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Just Published: Investing in Newspapers

Just Published: Investing in Newspapers

In many markets, newspaper stock prices don't reflect the true value of newspaper companies. A new report from the World Association of Newspapers examines why this is so ­and what newspaper executives can do, and are doing, to ensure that stock prices better reflect the health and wealth of their companies.

"Investing in Newspapers", from the WAN Shaping the Future of the Newspaper (SFN) project, examines the pressures on newspaper stock prices in the United States and offers strategies and solutions for newspaper companies everywhere to avoid the pitfalls that lead to declining valuations.

"All of us in the industry know the big strategic issues and challenges at play in the fast evolving digital world, and that the really successful publishers are those who recognise and capitalise on the newspaper's relative position in the busy media matrix," says Gavin O'Reilly, President of WAN, in the introduction to "Investing in Newspapers."

"In properly assessing the performance of newspapers, one needs to calmly analyse the underlying audience trends for our industry ­ the quantum of our readership and the quality demographic we deliver, coupled with the incremental and growing audience that we garner online," he said. "The conclusion is that our industry is extremely well-positioned at weathering the storm that is media fragmentation, guaranteeing as we do sizeable, reliable and relatively stable audiences."

"Investing in Newspapers," one of seven annual SFN reports produced exclusively for WAN members, includes recommendations from investment analysts on how to improve the value of public newspaper companies. These include:

- Increasing internet and mobile acquisitions and revenues;

- More aggressive advertising sales;

- Increasing emphasis on new product development;

- Portfolio diversification;

- More intensive customer focus, on both advertisers and consumers.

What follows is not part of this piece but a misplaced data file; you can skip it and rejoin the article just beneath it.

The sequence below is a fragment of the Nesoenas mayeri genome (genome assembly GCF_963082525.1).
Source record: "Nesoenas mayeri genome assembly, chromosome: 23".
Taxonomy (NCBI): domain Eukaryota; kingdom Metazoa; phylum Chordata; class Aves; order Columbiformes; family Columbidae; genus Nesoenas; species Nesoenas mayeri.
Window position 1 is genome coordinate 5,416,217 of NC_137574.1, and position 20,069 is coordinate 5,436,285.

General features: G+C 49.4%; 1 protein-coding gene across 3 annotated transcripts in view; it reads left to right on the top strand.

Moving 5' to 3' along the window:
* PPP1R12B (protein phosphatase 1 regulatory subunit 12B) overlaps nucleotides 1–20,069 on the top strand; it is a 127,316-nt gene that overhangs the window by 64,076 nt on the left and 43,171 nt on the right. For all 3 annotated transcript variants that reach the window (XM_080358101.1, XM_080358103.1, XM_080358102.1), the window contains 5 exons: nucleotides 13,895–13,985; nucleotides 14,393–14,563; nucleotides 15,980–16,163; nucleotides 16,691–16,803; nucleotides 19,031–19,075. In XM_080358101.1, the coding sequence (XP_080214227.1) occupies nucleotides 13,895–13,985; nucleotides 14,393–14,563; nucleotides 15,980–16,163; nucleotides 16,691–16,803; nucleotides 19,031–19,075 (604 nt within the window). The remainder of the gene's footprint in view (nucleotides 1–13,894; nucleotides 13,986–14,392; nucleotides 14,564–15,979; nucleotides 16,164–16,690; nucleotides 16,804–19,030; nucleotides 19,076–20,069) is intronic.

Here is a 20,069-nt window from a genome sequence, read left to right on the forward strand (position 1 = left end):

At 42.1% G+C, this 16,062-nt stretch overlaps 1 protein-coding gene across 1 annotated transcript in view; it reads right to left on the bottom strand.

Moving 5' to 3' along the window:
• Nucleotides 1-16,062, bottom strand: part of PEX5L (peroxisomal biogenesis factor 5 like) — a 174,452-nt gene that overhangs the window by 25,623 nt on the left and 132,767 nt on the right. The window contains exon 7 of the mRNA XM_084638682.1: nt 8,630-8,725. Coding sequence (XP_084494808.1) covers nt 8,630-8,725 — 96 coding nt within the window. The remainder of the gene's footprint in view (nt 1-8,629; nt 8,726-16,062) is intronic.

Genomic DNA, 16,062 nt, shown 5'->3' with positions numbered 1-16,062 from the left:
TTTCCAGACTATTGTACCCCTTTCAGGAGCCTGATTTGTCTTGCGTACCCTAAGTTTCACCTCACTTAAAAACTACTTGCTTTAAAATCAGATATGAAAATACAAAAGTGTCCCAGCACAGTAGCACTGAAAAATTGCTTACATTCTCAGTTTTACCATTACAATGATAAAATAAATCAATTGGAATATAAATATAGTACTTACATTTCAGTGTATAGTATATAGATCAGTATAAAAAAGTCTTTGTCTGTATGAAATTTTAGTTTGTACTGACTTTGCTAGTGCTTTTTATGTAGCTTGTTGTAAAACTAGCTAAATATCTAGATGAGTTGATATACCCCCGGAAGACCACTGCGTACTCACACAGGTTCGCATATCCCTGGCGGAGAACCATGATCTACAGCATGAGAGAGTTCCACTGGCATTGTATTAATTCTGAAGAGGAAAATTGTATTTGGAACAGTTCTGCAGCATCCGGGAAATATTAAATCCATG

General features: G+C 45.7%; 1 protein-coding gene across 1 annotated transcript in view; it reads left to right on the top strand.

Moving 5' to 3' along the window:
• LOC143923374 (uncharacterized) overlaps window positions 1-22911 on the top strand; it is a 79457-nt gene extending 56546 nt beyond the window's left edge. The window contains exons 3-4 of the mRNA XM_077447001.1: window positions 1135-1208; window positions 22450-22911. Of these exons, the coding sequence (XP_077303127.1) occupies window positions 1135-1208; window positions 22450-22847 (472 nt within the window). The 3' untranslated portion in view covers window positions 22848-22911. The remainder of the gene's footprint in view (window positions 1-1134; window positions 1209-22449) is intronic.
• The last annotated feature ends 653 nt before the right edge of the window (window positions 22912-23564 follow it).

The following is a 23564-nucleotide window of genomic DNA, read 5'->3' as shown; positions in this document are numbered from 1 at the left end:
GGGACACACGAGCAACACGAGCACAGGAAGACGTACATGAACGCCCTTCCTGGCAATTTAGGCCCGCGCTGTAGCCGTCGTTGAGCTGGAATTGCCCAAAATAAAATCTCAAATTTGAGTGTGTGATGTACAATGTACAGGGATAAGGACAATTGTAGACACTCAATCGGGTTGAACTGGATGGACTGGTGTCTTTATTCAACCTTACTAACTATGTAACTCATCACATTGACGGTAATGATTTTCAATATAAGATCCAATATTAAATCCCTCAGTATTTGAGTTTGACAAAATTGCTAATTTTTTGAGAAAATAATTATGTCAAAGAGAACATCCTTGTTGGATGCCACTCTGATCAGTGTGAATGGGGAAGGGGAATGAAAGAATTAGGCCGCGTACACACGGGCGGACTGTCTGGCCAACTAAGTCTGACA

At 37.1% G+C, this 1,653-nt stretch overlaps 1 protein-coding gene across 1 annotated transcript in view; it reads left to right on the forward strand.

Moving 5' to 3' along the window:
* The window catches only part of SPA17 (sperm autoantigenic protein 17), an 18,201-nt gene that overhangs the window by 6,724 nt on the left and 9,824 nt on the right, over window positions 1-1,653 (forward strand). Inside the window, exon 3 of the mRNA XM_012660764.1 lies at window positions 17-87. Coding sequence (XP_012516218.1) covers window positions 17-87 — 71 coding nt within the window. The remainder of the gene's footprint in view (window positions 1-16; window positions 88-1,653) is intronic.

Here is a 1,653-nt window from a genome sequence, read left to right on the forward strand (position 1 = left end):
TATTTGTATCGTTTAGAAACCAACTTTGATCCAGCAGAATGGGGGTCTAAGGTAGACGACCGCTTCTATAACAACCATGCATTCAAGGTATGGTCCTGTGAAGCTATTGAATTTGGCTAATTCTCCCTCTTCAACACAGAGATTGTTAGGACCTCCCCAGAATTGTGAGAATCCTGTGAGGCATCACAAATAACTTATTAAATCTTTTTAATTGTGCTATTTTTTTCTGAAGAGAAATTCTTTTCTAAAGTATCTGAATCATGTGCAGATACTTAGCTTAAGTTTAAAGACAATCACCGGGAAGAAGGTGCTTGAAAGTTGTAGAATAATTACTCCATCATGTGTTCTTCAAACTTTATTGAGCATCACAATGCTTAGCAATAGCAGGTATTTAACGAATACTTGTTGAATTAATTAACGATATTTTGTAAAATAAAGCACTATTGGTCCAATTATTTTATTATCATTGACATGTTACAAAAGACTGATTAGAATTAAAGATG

An executive summary is available without charge at http://www.wan-press.org/article16373.html.

"My belief is that newspapers have significant competitive advantages in today's media landscape, levers that I believe they can better exploit, and which should allow them to make a successful leap into the digital future," said Paul Ginnocchio, an analyst with Deutsche Bank, who is quoted in the report. "The list of key competitive advantages as I see them: the best local media brand, by far the most significant source of local content and information, a significant number of sales feet on the street."

The SFN reports are available exclusively to WAN members. To learn about the benefits of company membership in WAN, go to http://www.wan-press.org/membership

The Shaping the Future of the Newspaper project identifies, analyses and publicises all important breakthroughs and opportunities that can benefit newspapers all over the world. SFN provides WAN members with Strategy Reports on these developments, a library of case studies and business ideas, and a wealth of other vital information for all those who need to follow press industry trends. More on the project can be found at http://www.futureofthenewspaper.com.

WAN conducts the SFN project with support from five international partners -- PubliGroupe, the Swiss-based international advertising and promotion group; MAN Roland, a leading company for newspaper production systems; UPM-Kymmene, one of the world's leading printing paper producers; Telenor, the leading Norwegian telecommunications, IT and media group; and Atex, the world¹s leading provider of content management software and services to the global media industry.

The Paris-based WAN, the global organisation for the newspaper industry, defends and promotes press freedom and the professional and business interests of newspapers world-wide. Representing 18,000 newspapers, its membership includes 77 national newspaper associations, newspaper companies and individual newspaper executives in 102 countries, 12 news agencies and 11 regional and world-wide press groups.

ENDS

© Scoop Media

 
 
 
 
 
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